For me, reading this book satisfied two long-standing areas of curiosity. It answered a question I've been wondering about since 1996: did Jeff Bezos start Amazon as a one line store (books), and then decide to branch out into other things, or did he start it as an Everything store, and strategically picked books as the line to start with, knowing all along he was going to branch out into, well, Everything. Bezos was cagey about this for years, but Stone's book lays out an unambiguous case, as well as developing why it was so important to be cagey about this for so long. (The book also provided detail and insight into the relationship between Bezos and Holden, which I didn't have prior to reading this. It doesn't change any of the opinions I held in the past, and I still think a lot of information that should have made it up to Bezos was stopped out of fear of that relationship. But hey, I'm the autistic one; I don't understand all this social shit. But honestly, that wasn't something I gave a lot of thought to then or now. I had some pretty strong opinions about one of the founders of Omnigroup, too, and look how that turned out. I Wasn't Wrong.)

The other area of curiosity is something I think everyone who has ever left a job they feel passionately about feels: What Happened Next? You can keep in touch with coworkers, and in the case of Amazon, you can read news coverage of them, watch the CEO be interviewed or do launches or whatever, but we all know that's not anything like the kind of sense of the company that you might get from working there. No guarantee you'll get a global sense while working there, mind you. I started at Spry around the time that H & R Block bought them, and I think there wasn't even an org chart (like, at all) when I started. So as soon as Actual Management appeared on the scene, stuff like org charts happened, because if you don't have an org, it's hard to have a re-org and Cue Cynical Bullshit Here. Because I am a DIY sort of person, I worked up my own version of the org chart, because I figured that Actual Management would want something reality based and I could interact with reality, too. My co-workers thought this was sort of weird (it was, actually, and I do recognize that now, altho I didn't then. Seemed like a duh thing to me at the time), and were Amazed that my org chart was basically what the Actual Managers produced. I think it had not occurred to them that at least some managers might not be Totally Detached From Reality.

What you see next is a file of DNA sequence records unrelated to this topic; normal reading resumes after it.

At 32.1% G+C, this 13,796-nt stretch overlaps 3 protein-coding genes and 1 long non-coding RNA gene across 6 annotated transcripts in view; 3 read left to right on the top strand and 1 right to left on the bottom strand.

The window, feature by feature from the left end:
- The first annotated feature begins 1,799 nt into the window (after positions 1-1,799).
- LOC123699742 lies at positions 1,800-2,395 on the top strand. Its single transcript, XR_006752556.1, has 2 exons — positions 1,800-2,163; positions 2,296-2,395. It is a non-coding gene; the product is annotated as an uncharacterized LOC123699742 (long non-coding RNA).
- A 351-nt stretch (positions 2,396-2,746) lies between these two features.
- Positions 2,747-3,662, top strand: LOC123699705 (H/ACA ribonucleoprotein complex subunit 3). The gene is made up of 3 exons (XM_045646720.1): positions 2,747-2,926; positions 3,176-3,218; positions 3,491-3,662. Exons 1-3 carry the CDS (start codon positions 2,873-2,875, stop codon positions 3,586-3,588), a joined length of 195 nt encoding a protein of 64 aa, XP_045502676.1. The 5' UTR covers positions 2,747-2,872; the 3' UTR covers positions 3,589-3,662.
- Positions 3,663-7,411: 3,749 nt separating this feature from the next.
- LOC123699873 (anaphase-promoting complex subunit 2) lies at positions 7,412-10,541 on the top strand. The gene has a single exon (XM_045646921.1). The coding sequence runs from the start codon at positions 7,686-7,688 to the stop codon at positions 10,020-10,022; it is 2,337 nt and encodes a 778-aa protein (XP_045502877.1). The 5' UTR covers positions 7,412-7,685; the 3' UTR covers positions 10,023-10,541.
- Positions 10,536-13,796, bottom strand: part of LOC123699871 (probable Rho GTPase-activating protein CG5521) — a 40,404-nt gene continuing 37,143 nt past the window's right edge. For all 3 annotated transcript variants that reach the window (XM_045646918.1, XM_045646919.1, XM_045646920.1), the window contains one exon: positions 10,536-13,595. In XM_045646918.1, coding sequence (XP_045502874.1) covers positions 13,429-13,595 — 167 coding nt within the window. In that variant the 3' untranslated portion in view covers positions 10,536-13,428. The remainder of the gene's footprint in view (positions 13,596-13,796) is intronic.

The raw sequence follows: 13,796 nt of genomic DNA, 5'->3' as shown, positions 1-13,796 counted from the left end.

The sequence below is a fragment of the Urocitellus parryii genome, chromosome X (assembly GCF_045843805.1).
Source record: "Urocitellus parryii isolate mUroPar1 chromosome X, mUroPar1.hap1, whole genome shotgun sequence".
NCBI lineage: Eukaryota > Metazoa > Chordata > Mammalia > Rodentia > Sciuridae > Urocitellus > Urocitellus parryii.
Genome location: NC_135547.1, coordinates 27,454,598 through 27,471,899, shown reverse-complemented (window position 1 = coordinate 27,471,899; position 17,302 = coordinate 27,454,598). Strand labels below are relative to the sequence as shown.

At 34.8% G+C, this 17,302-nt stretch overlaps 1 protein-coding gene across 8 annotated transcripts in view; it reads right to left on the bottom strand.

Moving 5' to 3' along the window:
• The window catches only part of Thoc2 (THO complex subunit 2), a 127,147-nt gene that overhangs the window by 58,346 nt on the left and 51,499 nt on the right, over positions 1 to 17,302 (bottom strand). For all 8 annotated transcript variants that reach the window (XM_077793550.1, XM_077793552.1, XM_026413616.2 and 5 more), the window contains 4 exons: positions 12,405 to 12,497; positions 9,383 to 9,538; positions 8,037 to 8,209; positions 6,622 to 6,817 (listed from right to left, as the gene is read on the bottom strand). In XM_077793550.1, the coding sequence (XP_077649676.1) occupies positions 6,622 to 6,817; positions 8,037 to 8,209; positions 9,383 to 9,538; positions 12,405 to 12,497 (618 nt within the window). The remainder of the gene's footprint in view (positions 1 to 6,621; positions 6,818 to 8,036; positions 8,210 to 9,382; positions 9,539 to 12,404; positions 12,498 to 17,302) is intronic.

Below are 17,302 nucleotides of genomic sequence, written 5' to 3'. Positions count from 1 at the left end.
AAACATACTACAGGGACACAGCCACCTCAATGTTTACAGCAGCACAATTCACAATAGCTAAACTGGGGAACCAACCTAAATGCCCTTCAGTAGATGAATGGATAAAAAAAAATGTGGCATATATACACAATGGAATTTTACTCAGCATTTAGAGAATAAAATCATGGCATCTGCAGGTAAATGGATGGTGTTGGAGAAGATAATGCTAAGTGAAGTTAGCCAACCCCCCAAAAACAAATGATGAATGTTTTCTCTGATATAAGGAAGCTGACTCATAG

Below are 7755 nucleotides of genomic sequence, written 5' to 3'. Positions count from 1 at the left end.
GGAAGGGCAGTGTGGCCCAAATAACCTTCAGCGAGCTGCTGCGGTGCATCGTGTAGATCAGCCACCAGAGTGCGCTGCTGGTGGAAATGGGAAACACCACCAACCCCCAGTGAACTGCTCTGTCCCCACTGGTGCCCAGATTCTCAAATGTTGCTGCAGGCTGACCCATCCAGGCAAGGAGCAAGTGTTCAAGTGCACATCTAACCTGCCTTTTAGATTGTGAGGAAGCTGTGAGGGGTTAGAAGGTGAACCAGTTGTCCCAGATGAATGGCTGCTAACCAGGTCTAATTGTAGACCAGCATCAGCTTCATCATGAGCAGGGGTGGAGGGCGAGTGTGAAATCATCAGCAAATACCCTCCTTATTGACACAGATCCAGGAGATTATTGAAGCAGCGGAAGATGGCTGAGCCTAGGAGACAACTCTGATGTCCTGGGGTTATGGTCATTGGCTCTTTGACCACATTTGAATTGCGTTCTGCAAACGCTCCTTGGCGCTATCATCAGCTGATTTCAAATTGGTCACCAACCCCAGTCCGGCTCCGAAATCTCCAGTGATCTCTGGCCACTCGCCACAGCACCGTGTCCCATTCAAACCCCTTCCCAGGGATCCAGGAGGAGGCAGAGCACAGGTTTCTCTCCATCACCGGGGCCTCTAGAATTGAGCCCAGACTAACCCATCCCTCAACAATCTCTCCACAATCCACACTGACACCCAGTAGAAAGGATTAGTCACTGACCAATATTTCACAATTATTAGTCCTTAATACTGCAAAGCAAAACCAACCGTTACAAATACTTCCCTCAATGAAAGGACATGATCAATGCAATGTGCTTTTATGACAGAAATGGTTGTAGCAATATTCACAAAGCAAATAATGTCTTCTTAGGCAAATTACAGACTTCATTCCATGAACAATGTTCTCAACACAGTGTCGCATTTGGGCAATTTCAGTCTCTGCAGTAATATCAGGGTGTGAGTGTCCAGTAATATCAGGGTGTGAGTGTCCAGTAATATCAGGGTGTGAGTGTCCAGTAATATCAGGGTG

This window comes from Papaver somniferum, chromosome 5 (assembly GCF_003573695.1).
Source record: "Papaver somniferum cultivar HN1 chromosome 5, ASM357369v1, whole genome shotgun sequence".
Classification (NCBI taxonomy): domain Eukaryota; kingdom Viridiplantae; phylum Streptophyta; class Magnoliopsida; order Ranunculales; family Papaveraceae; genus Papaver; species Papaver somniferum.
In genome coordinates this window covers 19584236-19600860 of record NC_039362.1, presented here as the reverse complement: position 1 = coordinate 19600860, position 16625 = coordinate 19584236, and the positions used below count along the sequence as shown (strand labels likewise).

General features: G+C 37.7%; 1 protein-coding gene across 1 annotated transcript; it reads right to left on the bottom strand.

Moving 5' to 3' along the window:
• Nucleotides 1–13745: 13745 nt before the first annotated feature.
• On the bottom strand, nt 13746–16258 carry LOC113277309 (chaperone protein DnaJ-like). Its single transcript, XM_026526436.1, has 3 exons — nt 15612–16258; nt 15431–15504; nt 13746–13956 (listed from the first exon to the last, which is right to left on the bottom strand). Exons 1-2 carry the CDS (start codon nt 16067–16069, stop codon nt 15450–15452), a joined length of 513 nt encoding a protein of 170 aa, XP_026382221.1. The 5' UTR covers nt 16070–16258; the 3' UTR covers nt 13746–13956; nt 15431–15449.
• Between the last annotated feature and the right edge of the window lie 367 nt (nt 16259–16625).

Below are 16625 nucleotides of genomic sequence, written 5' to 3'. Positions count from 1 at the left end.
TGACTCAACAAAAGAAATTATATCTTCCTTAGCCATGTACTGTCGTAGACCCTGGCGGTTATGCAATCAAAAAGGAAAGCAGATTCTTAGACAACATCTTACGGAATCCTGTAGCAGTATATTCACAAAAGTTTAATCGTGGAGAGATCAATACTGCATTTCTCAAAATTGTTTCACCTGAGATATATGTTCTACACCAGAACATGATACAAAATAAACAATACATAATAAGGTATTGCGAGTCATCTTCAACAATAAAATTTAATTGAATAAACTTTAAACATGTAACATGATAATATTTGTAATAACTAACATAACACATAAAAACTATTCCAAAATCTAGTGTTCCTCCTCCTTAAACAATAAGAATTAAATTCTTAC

Stone manages to tell the What Happened at Amazon story in enough detail to support a reader doing little thought experiments on what could have gone differently. This is fantastic -- it is a huge accomplishment. _Stone_ isn't trying to do this; Stone is busy telling a story about rabid capitalism, unfortunately, he's telling the story about Amazon, which means there isn't low hanging fruit like CEOs cussing out employees (I _loved_ the examples of Bezos Being Mean: they were so _deliciously_ passive aggressive. Bezos doesn't threaten to kill someone for being stupid. He threatens to kill himself if someone keeps saying stupid stuff to him. This guy is no Ballmer), or looking at a possible acquisition's code, deciding not to acquire it, and then just stealing the code, or even obvious violations of Robinson-Patman (which Stone mentions! In the correct context!!!). He's also trying to work out the puzzle which is El Jefe: why would someone with that much money keep working that hard? Totally unnecessary and honestly really very strange (go find me a counter example other than Branson -- and then explain why Branson does it, because I'm honestly curious). My favorite: that he really enjoys being needed. It's a pretty compelling explanation, too.

I'm sure everyone wishes there were more detail here or there or somewhere else. (Obviously, I'd commit minor crimes to get access to a whole lot more technical detail, especially on AWS.) But you only have so much space and so many sources, and your audience only overlaps on so much of the material. Stone made really good choices. I could have been so unhappy with this book, and I was not at all.